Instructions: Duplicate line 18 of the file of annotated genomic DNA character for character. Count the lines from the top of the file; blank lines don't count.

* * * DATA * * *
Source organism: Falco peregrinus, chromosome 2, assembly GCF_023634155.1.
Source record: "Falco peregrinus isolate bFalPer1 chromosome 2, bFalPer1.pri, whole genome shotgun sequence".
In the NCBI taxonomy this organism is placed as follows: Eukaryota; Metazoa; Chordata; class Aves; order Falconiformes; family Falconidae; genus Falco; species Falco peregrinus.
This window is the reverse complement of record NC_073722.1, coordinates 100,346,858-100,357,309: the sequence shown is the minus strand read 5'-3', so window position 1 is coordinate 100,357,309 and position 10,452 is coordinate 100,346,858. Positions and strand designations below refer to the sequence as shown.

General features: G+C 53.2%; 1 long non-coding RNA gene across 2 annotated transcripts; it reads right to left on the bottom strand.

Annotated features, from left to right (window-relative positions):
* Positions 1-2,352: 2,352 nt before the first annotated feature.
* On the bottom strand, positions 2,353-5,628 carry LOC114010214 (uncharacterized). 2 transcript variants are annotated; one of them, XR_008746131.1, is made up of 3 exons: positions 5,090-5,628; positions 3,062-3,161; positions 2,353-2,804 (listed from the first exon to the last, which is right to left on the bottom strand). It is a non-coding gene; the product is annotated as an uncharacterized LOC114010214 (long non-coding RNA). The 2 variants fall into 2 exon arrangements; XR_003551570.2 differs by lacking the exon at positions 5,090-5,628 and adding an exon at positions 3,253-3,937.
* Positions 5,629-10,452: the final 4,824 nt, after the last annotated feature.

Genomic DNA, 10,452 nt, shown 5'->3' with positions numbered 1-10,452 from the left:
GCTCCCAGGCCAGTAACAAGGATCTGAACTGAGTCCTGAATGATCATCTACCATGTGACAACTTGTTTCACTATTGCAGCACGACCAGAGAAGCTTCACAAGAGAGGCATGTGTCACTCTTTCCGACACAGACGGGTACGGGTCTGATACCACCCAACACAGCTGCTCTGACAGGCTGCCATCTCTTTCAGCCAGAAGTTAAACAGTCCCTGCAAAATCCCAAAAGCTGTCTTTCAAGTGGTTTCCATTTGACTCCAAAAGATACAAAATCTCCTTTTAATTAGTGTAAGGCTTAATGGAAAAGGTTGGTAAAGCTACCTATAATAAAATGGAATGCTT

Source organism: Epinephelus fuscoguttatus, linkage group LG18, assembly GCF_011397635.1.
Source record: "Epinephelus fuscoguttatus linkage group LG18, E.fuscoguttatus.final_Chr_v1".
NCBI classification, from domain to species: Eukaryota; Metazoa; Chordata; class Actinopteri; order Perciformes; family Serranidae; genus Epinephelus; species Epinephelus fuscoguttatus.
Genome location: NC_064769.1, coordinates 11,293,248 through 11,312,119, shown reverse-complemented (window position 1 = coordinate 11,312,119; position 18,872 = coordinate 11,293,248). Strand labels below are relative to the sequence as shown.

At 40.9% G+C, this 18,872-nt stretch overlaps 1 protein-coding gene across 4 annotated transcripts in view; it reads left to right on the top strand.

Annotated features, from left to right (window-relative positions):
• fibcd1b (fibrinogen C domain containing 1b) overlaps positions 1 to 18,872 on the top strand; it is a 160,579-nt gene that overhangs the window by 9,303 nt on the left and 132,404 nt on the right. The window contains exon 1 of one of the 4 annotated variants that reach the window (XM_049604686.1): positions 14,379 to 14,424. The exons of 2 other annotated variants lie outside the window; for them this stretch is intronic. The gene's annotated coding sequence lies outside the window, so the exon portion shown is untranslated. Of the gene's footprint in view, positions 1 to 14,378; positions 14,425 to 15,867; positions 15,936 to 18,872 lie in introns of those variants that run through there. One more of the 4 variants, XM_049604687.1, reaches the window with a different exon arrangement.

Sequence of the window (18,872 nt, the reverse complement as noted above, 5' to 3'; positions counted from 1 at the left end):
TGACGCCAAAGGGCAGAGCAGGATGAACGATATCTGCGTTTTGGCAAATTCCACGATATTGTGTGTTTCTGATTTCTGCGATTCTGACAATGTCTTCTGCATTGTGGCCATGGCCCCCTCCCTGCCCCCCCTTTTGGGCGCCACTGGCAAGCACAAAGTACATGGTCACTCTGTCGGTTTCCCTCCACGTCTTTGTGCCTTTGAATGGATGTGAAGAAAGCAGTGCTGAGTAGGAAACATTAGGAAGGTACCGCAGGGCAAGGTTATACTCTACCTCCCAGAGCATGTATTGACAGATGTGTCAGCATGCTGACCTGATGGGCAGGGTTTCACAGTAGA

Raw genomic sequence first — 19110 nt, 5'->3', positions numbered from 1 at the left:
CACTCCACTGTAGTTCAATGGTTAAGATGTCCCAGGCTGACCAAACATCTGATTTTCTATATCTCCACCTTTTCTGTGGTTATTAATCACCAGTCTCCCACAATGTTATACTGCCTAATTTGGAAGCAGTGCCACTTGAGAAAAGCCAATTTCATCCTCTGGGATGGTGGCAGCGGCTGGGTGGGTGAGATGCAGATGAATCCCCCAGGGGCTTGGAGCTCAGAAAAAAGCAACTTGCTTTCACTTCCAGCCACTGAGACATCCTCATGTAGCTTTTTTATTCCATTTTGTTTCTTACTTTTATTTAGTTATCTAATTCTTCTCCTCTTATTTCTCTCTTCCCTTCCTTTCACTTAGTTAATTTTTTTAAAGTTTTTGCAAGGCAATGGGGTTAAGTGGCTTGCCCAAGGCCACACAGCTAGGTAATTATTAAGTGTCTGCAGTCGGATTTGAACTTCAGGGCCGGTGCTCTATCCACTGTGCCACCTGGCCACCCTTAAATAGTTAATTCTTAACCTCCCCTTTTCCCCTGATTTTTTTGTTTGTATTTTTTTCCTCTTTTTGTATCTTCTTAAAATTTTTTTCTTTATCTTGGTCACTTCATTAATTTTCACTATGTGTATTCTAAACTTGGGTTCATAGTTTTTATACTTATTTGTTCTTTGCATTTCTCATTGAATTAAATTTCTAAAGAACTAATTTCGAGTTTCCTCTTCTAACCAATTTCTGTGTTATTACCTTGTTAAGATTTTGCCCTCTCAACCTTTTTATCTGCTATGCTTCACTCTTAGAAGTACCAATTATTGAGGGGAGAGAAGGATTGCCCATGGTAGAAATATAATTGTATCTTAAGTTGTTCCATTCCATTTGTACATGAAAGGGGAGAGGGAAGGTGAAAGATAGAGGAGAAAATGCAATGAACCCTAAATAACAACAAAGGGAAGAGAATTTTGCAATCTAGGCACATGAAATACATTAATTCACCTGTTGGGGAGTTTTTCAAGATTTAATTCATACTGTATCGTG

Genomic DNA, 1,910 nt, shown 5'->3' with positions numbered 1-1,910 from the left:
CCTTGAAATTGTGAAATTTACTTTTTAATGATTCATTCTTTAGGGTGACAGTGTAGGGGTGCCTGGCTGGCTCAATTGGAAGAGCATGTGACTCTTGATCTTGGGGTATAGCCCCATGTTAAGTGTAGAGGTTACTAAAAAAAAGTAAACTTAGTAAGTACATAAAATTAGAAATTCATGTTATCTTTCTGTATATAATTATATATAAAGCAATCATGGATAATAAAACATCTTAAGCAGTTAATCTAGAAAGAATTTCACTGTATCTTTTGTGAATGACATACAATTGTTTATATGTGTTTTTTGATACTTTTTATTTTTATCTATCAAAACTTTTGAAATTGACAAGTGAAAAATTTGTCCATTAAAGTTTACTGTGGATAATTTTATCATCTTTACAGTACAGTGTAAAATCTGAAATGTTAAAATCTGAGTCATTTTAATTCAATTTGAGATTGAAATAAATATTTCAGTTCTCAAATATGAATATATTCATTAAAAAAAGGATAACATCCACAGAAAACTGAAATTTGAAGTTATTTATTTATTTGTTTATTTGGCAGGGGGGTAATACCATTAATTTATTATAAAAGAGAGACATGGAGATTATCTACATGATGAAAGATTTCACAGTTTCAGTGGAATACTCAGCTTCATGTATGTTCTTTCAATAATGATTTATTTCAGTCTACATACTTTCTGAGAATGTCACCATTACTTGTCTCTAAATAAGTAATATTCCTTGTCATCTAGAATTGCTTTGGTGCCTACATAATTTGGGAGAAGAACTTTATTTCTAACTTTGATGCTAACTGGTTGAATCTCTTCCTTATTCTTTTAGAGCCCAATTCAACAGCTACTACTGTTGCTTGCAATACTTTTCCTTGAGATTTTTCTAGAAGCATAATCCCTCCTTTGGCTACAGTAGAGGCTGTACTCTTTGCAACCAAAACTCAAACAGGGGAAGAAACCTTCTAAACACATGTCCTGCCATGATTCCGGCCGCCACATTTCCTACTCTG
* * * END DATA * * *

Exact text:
• fibcd1b (fibrinogen C domain containing 1b) overlaps positions 1 to 18,872 on the top strand; it is a 160,579-nt gene that overhangs the window by 9,303 nt on the left and 132,404 nt on the right. The window contains exon 1 of one of the 4 annotated variants that reach the window (XM_049604686.1): positions 14,379 to 14,424. The exons of 2 other annotated variants lie outside the window; for them this stretch is intronic. The gene's annotated coding sequence lies outside the window, so the exon portion shown is untranslated. Of the gene's footprint in view, positions 1 to 14,378; positions 14,425 to 15,867; positions 15,936 to 18,872 lie in introns of those variants that run through there. One more of the 4 variants, XM_049604687.1, reaches the window with a different exon arrangement.